The claim to Armenia (Cilician, or Lesser, Armenia, on the coast of the eastern Mediterranean, as opposed to the ancient landlocked kingdom) is even more tenuous, and again derives from a strong-minded woman.

The castle of Kerak in present-day Jordan, besieged by Saladin.

The castle of Kerak in present-day Jordan, besieged by Saladin.

Aimery had married as his second wife Isabella of Jerusalem, the half-sister of Baldwin IV (it was her earlier wedding, at the stronghold of Kerak, to Humphrey IV of Toron, that Saladin interrupted with a siege), and she had also been put up by Raymond of Tripoli as an alternative ruler to Guy: the marriage therefore strengthened the Lusignan claim to the kingdom of Jerusalem).

The marriage of Humphry of Toron and Isabella of Jerusalem.

The marriage of Humphrey of Toron and Isabella of Jerusalem.

Their daughter Sibylla married in 1210 (as his second wife) King Leo I, who had established the new kingdom of Cilician Armenia in 1198: on his death in 1219, their young daughter Isabella was proclaimed queen at the age of 3 or 4.

A coin of Leo I, showing a crowned lion.

A coin of Leo I, showing a crowned lion.

Remarkably, the child queen survived plots and counterplots of all kinds by half-siblings and more distant relatives: she was supported by the nobility of the country, possibly because they believed she would be easier to manipulate than one of her adult, male, war-hardened cousins. Marriage machinations brought the the child as ‘husband’ one Philip, third son of Bohemond IV of Antioch – a sensible match, in territorial/alliance terms.

A map of Cilician Armenia, showing its proximity to the principality of Antioch.

A map of Cilician Armenia, showing its proximity to the principality of Antioch.

However, he upset the locals after the wedding in 1222 and died (probably poisoned) in prison in the capital, Sis, in 1226. His 10-year-old widow was then married again to Hetoum, the son of Constantine of Barbaron, who was, just by chance, her guardian. They eventually had seven children and the union brought a temporary peace to the kingdom.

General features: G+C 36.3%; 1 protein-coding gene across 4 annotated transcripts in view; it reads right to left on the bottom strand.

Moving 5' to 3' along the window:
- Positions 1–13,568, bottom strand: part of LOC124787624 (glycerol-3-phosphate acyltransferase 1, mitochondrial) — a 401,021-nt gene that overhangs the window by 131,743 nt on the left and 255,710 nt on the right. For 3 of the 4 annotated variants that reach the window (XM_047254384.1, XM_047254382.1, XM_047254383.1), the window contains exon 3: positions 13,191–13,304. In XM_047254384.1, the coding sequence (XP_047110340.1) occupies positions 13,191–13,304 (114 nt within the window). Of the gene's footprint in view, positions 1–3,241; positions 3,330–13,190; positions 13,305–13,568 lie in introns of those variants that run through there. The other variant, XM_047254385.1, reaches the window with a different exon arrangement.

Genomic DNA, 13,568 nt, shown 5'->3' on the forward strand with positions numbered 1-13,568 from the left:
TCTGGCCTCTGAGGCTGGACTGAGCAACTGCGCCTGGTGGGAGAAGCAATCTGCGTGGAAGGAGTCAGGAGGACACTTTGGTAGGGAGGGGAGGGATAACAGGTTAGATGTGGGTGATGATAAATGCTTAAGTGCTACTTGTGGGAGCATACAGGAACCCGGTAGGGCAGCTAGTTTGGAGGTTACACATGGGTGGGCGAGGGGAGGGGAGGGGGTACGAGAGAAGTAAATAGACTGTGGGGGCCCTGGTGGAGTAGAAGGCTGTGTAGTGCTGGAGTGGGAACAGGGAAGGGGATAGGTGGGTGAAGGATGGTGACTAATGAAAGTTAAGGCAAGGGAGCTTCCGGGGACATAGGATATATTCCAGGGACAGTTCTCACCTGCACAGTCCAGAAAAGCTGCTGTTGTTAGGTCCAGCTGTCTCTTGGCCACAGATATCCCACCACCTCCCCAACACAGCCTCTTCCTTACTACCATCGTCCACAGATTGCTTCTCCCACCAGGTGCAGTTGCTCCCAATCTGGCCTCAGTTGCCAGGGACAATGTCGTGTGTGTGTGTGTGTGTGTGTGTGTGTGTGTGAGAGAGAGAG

A gold coin showing Isabella and Hethum as king and queen.

A gold coin showing Isabella and Hetoum as king and queen.

Isabella’s son Leo II succeeded in 1269 (his father had entered a Franciscan monastery). He had 16 legitimate children by one wife, Keran or Guerane, including two sets of twins. (During his reign, Marco Polo visited the kingdom, and commented approvingly on Leo’s just rule, though from what he saw, all Armenians were drunks.) Leo died in 1289: arsenic was apparently involved. Five of the children became king or queen, but all ended up murdered …

Leo II, his wife and their five of their children.

Leo II, his wife and their five of their children.

(Another) Isabella carried the dynasty forward, marrying (another) Aimery de Lusignan and producing six children before her murder in 1323: one of these, another Guy, ruled Armenia, as Constantine II, until his death in conflict in 1344. The Armenian kingdom of Cilicia was finally extinguished in 1375 when the last Lusignan ruler, Leo V, was captured and sent to Cairo by victorious Mamluk troops. He was ransomed by John I of Castile, and, failing to stir up any enthusiasm for another crusade to restore his kingdom, died in Paris in 1393.

This coin profile is the only known contemporary image of James II.

This coin profile is the only known contemporary image of James II of Cyprus.

The claim to the throne of the now non-existent kingdom of Armenia was taken up by his distant cousin, James I of Cyprus, whose son, Janus or John II, was the father of James the Bastard, husband of the incomparable Caterina Corner, Daughter of Venice, Queen of Cyprus, Armenia and Jerusalem.

Caroline

 

 

 

 

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2 Responses to The Extraordinary Lusignans